First Inspiration – Deuteronomy 33-34: Understanding Being the Parent of Adult Children
Moses climbed Mount Nevo, from which point he could watch as the Israelites crossed the Jordan River into the Promised Land.
He blessed each of the tribes of Israel, het Moses was forbidden by God to enter the land together with his people. He had led them out of slavery in Egypt and through the Sinai, fighting to raise a generation of free people who no longer remembered what slavery was like. He had had to fight the tendency of some of those who had left Egypt with him to run back to their slave-masters in fear of the freedom that lay ahead. In slavery there was a predictable future; in freedom there was not. He had to fight to release them from the idol worship culture they had absorbed over the centuries in which they resided with the Egyptians and reacquaint them with the monotheism of Abraham, Isaac and Joseph.
The part that struck me most was what I imagine was the bitter-sweet ache that must have accompanied this experience for Moses: the joy of watching his people enter their land free and independent and the simultaneous gut wrenching pain at his inability to go with them.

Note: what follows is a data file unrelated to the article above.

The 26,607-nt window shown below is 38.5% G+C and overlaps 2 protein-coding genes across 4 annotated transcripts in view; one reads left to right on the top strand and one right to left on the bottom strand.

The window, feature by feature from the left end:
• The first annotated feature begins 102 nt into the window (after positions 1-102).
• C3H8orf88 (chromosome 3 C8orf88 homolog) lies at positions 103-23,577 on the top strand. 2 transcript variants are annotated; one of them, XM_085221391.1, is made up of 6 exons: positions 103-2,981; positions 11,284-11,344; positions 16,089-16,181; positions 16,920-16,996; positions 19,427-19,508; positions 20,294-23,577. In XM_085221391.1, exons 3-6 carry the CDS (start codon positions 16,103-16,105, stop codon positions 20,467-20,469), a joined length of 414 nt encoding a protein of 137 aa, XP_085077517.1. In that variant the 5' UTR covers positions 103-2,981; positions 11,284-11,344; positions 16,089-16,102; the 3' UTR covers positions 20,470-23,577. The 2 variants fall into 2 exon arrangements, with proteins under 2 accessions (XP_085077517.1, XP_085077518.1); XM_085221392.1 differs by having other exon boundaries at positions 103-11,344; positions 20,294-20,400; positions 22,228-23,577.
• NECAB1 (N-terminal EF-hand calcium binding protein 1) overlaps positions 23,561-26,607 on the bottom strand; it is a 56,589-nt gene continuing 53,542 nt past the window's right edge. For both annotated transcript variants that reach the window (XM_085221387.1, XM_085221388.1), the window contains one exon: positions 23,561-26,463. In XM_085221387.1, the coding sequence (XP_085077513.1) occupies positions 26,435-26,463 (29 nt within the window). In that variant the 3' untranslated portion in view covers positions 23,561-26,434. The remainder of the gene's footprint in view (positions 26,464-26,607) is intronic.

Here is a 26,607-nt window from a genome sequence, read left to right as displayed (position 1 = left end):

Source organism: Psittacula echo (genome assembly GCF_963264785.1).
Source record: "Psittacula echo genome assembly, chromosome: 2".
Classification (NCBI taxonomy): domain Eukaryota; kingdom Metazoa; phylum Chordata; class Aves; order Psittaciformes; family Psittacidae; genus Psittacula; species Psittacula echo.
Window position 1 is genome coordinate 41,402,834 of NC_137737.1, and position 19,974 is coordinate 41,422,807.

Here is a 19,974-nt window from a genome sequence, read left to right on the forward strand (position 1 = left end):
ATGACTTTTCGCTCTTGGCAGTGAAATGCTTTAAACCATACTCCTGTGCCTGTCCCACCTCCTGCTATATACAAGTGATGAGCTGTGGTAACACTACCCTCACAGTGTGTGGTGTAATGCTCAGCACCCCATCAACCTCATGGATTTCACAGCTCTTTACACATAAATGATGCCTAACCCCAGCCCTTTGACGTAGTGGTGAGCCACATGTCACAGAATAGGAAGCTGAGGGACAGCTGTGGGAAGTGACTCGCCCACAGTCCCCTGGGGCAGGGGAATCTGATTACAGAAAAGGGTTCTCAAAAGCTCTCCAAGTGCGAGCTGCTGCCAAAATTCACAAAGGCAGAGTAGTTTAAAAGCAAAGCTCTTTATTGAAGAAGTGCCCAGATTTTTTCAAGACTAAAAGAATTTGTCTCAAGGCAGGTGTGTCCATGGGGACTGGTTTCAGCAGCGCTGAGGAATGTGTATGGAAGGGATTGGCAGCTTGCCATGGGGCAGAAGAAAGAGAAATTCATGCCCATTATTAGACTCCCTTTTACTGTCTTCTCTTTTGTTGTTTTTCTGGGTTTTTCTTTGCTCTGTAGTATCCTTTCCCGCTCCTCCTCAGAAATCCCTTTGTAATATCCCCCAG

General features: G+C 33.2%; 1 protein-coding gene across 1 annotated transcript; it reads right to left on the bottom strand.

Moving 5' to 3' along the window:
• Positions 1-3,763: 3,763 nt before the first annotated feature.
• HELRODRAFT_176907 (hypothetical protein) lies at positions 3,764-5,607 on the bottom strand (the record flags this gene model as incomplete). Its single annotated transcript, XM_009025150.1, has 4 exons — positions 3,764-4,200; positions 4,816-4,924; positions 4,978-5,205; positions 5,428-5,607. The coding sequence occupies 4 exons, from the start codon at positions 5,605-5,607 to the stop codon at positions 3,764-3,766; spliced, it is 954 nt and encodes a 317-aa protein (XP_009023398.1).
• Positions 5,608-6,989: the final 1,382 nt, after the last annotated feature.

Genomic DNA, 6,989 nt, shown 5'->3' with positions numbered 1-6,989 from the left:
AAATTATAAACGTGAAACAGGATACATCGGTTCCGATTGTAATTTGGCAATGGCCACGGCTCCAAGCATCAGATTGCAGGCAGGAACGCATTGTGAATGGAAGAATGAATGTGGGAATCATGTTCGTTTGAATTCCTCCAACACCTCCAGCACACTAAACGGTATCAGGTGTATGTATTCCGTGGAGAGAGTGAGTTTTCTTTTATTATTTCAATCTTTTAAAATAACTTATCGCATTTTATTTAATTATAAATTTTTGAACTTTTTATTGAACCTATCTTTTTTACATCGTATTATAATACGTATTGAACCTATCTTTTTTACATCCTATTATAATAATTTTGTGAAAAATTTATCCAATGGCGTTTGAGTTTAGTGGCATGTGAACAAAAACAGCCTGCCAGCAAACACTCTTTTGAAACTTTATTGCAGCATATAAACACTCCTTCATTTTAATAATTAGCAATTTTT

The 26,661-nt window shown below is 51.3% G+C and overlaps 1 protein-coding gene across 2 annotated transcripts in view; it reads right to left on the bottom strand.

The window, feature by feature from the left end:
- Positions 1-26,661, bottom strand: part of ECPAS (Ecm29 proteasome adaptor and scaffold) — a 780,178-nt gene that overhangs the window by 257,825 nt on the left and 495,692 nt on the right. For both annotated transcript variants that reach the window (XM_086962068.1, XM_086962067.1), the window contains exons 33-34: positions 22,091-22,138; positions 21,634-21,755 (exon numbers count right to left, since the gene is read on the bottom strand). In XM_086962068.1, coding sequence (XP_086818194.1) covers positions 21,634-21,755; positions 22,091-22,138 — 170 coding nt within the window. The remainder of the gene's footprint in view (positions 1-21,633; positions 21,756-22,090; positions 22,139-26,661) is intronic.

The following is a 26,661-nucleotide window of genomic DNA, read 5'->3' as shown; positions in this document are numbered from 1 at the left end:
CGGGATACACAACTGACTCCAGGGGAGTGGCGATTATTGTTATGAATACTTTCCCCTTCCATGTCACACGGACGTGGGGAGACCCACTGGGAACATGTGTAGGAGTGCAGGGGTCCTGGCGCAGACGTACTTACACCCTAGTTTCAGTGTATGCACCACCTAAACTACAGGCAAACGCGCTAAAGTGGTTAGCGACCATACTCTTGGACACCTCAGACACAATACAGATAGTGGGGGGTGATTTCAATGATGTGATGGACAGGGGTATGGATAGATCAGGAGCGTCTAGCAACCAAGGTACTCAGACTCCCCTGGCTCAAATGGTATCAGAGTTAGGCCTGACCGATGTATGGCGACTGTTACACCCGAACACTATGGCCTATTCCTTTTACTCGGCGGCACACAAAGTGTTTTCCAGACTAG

This made me think about my relationship with my adult daughters. While raising them, I felt that our lives were intermingled in the most intimate of ways. Now, as adults, they had to cross their own “River Jordan” and I could only watch from my own Mount Nevo.
I no longer had the same place in their lives. When they were children and adolescents, I had a central role to play in their lives, guiding them into adulthood as best I could. Many parents have their own parents who provide advice and support as God did for Moses. I, however, did not have that luxury and had to figure it all out for myself. I did well, I think, in spite of the mistakes I made. Perhaps if I had read and reflected on this verse when my girls were children, I may have thought to look for a parent substitute for myself. But we are always smarter in retrospect.
In any case, from this verse, I understood that my role as parent to adult children is to watch from the sidelines and cheer them along and join them only whenever they may invite me. It is no longer my place to share in their lives to the same degree or kind as had been true years earlier.
One thing difficult about this is that, from my vantage point on Mount Nevo, I can see things my kids cannot. They do not want my warnings, however, unless they specifically seek my advice. They cannot make use of my perspective and insist that their own perspectives give them wisdom enough. I need to learn how to stay in place and be for them the parent that they each need and not necessarily the parent I fantasize myself to be.
This may seem obvious to many parents of adults, but this was, and still is, a hard lesson for me.